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A Quick Guide to Cheese

Posted on September 12, 2021 by Hunter Rigaud

Cheese. It is a superbly versatile food. We use it to high pizzas, to scatter our spaghetti, to spread on crackers. And with no cheese, a grilled cheese sandwich could be nothing but buttered toast.

Cheese is produced in many regions of the world, two of the most well known countries being France and Italy. There are many kinds of cheese, but they're all made in a similar manner. Milk and cream consist of 2 parts, the good milk fats, along with the whey. Cheese is produced by inducing the fats to come together, forming curds. This is achieved by adding acid or different bacteria to the cream or milk, causing it to curdle. The curds are then processed in various ways to form unique cheeses. The sort of cheese made depends on the sort of milk used, the proportion of fats in the milk, and the procedure used to create the cheese. Most cheeses include cow's milk, but cheeses are also made from goat's milk, sheep's milk, and actual mozzerella cheese is made of water buffalo milk. Cheese is generally categorized by it's feel, hard, semi-firm, semi-soft, or refreshing.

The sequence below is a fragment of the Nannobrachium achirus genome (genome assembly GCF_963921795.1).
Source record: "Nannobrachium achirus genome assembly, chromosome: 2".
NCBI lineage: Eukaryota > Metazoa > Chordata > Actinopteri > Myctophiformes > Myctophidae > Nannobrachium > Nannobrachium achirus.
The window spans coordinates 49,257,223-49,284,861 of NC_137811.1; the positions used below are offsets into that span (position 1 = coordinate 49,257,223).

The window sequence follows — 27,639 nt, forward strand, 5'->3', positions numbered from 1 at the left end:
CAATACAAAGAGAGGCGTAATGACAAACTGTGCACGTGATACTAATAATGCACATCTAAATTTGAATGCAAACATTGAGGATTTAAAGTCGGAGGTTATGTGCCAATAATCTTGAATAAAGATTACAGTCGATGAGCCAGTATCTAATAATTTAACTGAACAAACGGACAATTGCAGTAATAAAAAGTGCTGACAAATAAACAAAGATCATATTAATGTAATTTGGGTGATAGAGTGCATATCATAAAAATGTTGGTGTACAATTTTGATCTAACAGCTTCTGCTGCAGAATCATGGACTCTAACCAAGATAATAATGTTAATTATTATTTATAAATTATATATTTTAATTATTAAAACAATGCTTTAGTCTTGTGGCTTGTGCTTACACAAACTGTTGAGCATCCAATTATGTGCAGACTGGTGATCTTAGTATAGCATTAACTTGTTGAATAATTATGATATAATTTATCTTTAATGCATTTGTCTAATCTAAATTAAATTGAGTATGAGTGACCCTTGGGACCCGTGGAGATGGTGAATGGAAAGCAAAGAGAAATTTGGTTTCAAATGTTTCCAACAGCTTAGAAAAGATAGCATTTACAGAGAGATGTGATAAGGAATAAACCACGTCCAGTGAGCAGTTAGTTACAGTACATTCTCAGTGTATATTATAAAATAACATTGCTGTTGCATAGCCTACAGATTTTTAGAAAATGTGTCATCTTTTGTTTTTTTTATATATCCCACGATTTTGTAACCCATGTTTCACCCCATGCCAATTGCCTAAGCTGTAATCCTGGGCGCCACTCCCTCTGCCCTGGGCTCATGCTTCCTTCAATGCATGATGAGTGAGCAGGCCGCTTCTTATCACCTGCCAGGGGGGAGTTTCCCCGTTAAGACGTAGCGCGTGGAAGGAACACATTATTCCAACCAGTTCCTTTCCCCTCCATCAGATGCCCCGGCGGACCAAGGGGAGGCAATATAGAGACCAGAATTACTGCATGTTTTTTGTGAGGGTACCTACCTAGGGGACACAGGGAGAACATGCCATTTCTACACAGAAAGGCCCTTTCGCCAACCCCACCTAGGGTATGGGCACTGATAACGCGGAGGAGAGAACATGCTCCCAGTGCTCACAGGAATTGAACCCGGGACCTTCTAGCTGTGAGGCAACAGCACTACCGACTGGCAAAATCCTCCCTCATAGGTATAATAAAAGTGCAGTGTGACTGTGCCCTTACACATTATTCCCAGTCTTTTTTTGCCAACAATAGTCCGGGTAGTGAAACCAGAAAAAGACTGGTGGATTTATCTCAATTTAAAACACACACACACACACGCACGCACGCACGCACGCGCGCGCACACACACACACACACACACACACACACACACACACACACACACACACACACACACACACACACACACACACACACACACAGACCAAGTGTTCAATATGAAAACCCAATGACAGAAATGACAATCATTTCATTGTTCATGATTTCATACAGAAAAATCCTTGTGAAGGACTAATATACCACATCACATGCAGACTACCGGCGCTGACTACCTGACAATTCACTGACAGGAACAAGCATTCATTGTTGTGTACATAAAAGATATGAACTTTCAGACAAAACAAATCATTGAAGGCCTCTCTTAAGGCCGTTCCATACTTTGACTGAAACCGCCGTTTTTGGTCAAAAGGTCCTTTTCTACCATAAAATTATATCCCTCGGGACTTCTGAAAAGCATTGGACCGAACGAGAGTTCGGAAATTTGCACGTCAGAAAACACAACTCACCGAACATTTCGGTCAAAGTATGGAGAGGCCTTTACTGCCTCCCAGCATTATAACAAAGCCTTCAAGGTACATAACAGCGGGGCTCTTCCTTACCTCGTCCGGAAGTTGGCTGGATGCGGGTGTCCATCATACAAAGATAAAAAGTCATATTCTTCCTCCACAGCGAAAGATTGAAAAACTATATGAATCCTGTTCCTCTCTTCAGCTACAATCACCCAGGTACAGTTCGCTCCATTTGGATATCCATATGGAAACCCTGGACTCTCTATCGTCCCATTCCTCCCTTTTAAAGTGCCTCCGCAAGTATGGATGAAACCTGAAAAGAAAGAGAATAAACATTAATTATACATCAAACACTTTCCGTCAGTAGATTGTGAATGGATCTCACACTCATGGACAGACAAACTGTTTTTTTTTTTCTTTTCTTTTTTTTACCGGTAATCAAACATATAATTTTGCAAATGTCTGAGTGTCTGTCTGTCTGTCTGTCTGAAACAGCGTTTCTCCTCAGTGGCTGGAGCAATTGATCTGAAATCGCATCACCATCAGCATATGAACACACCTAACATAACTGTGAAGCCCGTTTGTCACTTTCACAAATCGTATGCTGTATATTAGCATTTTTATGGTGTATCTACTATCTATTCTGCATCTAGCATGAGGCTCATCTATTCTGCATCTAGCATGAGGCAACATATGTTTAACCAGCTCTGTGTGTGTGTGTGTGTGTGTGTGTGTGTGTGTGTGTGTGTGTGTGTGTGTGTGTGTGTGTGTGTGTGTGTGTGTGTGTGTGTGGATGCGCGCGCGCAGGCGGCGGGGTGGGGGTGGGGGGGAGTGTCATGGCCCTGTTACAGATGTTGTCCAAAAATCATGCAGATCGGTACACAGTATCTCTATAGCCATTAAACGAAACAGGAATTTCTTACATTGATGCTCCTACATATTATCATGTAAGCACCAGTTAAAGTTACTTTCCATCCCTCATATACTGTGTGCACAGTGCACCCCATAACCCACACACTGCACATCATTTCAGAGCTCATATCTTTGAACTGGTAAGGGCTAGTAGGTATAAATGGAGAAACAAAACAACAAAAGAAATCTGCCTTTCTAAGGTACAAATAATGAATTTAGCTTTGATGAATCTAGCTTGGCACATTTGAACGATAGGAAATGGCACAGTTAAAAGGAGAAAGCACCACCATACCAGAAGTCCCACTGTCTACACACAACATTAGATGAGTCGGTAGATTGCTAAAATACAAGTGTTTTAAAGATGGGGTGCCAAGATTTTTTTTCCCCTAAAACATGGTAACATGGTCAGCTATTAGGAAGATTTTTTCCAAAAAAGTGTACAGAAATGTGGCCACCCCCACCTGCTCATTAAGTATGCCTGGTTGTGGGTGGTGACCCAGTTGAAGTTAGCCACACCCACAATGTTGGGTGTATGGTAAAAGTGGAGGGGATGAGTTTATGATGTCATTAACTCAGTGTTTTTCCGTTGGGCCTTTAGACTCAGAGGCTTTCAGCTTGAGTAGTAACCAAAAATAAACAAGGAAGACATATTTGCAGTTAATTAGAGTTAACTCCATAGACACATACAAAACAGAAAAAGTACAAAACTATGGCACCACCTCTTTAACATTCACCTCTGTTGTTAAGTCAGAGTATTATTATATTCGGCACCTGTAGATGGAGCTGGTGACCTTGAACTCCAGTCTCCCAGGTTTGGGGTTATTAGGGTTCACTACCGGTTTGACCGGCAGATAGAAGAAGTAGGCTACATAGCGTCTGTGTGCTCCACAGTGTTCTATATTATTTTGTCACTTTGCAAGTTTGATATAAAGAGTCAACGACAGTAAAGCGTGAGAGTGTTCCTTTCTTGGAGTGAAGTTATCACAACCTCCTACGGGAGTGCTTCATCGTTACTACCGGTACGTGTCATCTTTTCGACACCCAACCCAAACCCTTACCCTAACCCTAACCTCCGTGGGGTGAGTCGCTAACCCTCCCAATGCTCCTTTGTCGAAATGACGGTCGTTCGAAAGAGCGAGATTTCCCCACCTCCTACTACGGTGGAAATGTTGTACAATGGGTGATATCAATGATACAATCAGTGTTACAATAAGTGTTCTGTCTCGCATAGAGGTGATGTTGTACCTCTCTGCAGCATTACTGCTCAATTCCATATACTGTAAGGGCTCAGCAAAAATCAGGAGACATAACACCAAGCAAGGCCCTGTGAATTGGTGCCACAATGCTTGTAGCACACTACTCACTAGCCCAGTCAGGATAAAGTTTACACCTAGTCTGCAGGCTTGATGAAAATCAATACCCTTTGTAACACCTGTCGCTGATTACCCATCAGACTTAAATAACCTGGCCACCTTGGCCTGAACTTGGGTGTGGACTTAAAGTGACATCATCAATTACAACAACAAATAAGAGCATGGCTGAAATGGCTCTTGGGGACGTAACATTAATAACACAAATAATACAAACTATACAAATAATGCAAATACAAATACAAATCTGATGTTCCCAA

Hard cheeses are usually aged for 12 months or longer. They often have a sharp salty taste, and are excellent for grating over pasta or salads. Parmesan, Asiago, and Romano are examples of hard cheeses.

Semi-hard cheeses may or might not be aged. Generally speaking, the more the cheese ages, the sharper the taste will be. A taleggio, which merely ages for around 6 months will have a milder taste than a cheddar that has aged for months. Semi-firm cheeses are great melting cheeses, or great to eat by themselves.

Semi-soft cheeses like Camembert are great cheeses for spreading on crackers or crusty bread.

Fresh cheeses vary from a gentle cream cheese, to a rich creamy marscapone. These cheeses can be eaten spread on crackers, but are also commonly used for cooking desserts. Marscapone is a vital ingredient in tiramisu.

Whilst discussing cheese, we can not neglect to mention blue cheese, which is a cheese, with blue-green veins of mold, which gives the cheese a sharp taste and aroma. Blue cheeses include gorgonzola, roquefort, and stilton.

If you're going to be serving cheese as part of a cheese course, hard, semi-firm, and semi-soft cheeses shoud be permitted to stand at room temperature for an hour prior to serving. Fresh cheeses, should be served chilled. Choose three or four kinds of cheese, either cheeses with similar features and tastes, or contrasting cheeses. If you want, you can serve the cheese with crackers or crusty bread. Also some people today serve their cheeses with many different fruits, apples, pears, figs, and seedless grapes would be good options, in addition to shelled walnuts.

Whether you enjoy using cheese for cooking, or eating on it's own, cheese delivers it's own flavor and goodness.